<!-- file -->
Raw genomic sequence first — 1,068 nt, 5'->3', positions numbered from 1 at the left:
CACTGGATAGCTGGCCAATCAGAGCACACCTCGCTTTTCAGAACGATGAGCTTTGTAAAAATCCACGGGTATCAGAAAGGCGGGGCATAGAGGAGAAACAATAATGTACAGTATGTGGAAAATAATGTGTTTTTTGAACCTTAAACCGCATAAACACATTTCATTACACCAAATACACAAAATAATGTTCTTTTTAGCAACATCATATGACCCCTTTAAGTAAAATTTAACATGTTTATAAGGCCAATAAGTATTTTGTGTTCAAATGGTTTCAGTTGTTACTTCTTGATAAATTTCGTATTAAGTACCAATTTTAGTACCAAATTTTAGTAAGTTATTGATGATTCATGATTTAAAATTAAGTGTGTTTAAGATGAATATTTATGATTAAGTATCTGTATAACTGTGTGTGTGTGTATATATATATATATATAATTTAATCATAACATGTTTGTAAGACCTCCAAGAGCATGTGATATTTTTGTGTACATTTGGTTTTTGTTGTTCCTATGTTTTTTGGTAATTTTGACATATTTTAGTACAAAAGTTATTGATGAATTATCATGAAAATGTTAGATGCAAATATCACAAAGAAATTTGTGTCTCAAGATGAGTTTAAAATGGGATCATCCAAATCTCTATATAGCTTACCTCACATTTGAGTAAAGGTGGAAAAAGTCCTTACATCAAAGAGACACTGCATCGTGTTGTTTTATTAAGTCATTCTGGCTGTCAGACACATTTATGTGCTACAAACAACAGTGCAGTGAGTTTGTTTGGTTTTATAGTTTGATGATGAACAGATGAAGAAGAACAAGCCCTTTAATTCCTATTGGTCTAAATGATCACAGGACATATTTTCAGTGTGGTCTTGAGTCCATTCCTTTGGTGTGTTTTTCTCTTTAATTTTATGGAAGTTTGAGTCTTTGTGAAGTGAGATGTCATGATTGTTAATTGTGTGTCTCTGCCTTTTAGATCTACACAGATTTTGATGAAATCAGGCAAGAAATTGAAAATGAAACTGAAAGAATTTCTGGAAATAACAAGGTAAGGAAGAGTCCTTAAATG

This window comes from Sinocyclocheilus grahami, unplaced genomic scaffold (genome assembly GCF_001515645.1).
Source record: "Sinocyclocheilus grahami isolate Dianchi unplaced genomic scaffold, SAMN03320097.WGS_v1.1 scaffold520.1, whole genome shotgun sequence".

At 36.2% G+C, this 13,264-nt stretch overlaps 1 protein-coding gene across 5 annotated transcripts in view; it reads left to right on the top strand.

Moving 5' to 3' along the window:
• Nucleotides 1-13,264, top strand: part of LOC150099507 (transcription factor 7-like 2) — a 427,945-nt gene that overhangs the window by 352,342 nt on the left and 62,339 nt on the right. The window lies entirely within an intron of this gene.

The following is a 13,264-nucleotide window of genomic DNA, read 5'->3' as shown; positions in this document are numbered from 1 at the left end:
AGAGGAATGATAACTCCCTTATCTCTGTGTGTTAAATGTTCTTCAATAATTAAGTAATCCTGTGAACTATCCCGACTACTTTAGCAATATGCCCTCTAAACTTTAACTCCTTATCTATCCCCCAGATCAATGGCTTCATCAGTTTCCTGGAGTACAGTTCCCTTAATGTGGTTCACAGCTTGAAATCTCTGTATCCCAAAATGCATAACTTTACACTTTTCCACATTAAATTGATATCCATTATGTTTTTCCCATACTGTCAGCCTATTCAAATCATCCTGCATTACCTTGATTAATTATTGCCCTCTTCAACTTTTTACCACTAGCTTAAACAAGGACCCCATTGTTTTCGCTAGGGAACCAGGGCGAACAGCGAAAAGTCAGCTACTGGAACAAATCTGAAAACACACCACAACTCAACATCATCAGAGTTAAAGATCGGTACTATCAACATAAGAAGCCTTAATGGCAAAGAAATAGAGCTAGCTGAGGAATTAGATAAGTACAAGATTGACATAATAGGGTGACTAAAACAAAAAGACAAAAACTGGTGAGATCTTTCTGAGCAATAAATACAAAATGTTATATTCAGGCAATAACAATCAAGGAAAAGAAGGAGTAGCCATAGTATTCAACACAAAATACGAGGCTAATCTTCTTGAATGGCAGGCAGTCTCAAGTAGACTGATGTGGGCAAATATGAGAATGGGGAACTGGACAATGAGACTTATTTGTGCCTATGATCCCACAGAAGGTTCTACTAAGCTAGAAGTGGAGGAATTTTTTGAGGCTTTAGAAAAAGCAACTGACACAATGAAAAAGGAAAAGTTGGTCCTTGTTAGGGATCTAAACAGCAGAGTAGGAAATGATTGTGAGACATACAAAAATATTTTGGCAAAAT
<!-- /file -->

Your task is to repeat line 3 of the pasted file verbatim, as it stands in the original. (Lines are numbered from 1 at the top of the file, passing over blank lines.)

This window comes from Sinocyclocheilus grahami, unplaced genomic scaffold (genome assembly GCF_001515645.1).